Written by Pradeep
Babies like all good things come in different sizes, some are small some are healthy while others are really cute (oversize). Sometimes fetus does not develop to that level to which they should normally be. In simple terms this is called intrauterine growth retardation (IUGR). IUGR or intrauterine growth retardation is defined as improper or poor growth of the fetus in the mother’s uterus during gestational period. The condition is predominant in the third trimester of pregnancy. IUGR can lead to small for date or small for gestational age baby which implies that the weight of the baby is less than 10th percentile for the gestational age. The IUGR babies have a low birth weight.
Regular antenatal monitoring and routine clinical examination of the pregnant woman should be done in order to ensure early detection of intrauterine retardation of growth. The third trimester of pregnancy is particularly crucial. The nutritional needs of the expectant mother should be properly taken care of. Her diet should include minerals, vitamins and other essential nutrients. Besides food, light exercises such as gentle walks are also recommended. Healthy food keeps you and your baby healthy and well nourished. Take plenty of rest as this will promote proper growth.
The frequent causes of intrauterine growth retardation are listed as under:
There are two types of intrauterine growth retardation namely:
Proper intrauterine fetal growth is dependent upon placental, maternal and genetic factors and under normal circumstances the newborn has appropriate size. The fetal-placental-maternal factors act in junction and unison to cater the developmental needs of growing fetus in uterus. Growth restriction or suppression of the fetus is due to the any disturbance in these three vital units (maternal-placental-fetal). The underlying reasons can be either environmental or intrinsic.
Early diagnosis and proper management are the main factors in treating intrauterine growth retardation and thereby reducing perinatal morbidity. Fetal IUGR is an important cause of perinatal mortality and morbidity besides prematurity which is the leading cause. Ultrasonography is the most authentic and reliable technique for assessing fetal growth and development. The biparietal diameter (basic biometric parameters used to assess fetal size), abdominal circumference, head circumference and femur length are the main parameters involved in the assessment of IUGR. The estimation of amniotic fluid is another important parameter for assessing IUGR. Diminishing amniotic fluid is related with IUGR and if it is less than 5 cm, significant fetal morbidity is seen. The amniotic fluid index is calculated by adding the largest cord-free pocket in four quadrants of equally divided uterus.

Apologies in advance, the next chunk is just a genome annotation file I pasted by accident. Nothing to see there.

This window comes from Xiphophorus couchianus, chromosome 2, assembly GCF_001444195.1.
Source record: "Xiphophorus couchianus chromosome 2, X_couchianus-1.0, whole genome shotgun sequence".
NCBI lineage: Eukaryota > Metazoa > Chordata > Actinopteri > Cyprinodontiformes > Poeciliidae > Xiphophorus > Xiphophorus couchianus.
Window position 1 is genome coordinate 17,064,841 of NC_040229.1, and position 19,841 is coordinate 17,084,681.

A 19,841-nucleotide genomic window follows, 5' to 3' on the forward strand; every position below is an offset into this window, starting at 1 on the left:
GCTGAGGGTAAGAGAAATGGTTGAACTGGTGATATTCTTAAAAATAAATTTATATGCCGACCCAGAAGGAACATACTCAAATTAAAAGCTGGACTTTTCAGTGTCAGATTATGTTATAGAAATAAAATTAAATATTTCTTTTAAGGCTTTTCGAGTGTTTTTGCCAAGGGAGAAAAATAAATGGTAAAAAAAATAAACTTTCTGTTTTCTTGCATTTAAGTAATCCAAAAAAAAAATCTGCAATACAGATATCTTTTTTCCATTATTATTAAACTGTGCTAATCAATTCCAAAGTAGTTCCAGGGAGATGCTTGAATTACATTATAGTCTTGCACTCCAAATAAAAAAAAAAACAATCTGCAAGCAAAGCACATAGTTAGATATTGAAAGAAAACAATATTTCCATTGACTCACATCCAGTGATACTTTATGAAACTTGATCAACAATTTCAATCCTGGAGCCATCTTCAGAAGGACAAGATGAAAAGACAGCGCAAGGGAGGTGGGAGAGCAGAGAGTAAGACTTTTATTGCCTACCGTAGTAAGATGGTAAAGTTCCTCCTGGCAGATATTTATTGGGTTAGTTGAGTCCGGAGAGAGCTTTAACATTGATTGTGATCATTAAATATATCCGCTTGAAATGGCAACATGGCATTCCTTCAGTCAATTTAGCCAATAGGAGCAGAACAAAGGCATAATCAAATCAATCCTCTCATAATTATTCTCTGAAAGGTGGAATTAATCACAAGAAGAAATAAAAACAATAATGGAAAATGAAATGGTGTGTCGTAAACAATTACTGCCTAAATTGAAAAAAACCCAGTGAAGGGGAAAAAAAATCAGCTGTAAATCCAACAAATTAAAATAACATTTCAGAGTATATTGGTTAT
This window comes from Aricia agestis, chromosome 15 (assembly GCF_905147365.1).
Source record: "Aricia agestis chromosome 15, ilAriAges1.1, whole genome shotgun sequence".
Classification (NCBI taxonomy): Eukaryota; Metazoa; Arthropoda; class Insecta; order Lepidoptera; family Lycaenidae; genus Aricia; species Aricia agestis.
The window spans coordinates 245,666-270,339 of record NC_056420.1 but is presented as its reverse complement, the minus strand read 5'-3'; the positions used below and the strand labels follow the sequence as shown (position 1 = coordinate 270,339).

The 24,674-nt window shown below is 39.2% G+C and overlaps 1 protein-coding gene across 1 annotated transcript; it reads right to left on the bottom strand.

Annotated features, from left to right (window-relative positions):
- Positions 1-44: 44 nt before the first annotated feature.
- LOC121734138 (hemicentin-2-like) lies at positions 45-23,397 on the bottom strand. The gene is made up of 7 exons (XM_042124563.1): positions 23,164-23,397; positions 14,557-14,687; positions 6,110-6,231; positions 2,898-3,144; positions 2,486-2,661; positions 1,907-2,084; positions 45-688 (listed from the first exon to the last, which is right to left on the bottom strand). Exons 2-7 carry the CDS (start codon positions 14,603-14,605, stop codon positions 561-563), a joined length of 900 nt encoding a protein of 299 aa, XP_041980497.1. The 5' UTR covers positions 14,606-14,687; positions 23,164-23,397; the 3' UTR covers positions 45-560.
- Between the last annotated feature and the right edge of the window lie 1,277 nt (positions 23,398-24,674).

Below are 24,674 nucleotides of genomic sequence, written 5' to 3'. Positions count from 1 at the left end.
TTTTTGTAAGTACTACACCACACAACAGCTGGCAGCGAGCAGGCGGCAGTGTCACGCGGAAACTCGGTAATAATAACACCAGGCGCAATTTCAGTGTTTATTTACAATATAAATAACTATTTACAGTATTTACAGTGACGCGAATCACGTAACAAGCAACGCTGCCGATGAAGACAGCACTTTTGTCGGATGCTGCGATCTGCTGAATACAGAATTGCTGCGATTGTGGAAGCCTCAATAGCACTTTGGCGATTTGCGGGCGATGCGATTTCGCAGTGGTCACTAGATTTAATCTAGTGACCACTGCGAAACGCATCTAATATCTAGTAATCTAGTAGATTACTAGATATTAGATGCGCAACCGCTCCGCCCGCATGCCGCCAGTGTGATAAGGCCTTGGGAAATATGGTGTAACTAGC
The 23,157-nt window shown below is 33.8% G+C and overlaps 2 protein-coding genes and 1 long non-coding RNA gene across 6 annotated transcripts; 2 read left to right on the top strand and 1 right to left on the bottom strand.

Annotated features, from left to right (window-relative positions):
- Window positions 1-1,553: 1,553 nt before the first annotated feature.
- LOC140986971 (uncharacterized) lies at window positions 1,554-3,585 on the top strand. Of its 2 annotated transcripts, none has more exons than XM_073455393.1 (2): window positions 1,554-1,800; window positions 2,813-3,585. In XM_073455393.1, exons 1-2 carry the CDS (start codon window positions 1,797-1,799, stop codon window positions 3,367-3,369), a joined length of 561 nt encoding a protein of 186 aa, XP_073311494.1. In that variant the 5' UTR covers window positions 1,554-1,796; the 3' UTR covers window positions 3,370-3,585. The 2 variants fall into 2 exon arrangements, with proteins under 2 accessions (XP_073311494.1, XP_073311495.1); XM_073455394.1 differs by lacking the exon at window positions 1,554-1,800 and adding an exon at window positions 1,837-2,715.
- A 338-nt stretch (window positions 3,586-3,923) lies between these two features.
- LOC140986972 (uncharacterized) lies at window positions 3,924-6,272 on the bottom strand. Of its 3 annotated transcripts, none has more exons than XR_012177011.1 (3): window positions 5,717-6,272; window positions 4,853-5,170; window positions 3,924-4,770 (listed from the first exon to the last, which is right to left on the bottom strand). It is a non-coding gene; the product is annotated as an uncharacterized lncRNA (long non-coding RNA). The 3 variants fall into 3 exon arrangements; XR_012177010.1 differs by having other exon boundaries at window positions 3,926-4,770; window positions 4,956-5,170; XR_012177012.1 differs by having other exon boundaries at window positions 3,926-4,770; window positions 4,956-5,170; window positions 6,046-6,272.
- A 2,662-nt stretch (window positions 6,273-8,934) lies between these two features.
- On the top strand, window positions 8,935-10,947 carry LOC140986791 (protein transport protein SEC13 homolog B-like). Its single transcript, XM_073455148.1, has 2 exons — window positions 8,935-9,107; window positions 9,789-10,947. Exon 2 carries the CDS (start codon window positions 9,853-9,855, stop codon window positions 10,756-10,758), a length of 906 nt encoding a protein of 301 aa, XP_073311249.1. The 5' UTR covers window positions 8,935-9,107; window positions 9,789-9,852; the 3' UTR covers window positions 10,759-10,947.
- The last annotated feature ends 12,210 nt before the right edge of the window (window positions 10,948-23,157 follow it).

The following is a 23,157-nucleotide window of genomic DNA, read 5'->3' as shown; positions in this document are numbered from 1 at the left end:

A myriad of effects are seen as a consequence of intrauterine growth impairment:
It is seen that intrauterine growth retardation is common in women having carrying more than one baby or those with previous IUGR pregnancy. Medical ailment such as lung, heart, blood or autoimmune conditions increase the threat or susceptibility of a woman for having IUGR pregnancy. Underweight mothers or poor appetite can also increase the risk for expectant mothers.
OCD is obsessive compulsive disorder defined as an anxiety disorder associated with unwanted uncontrolled thoughts and repetitive behavior an individual is forced to perform. The obsessive thoughts and behaviors are irrational and difficult to resist.
Growth retardation in fetal life predisposes the threat of OCD in later life. The reason is idiopathic. The lag in the development of fetal brain is attributed to the obsessive compulsive disorder.
The babies with intrauterine growth retardation are likely to be affected with following fatal complications:
The dangerous complications associated with IUGR can be prevented by early diagnosis and adequate management. Planning in the correct time to deliver the baby is an ideal method to evade the harmful perinatal effects.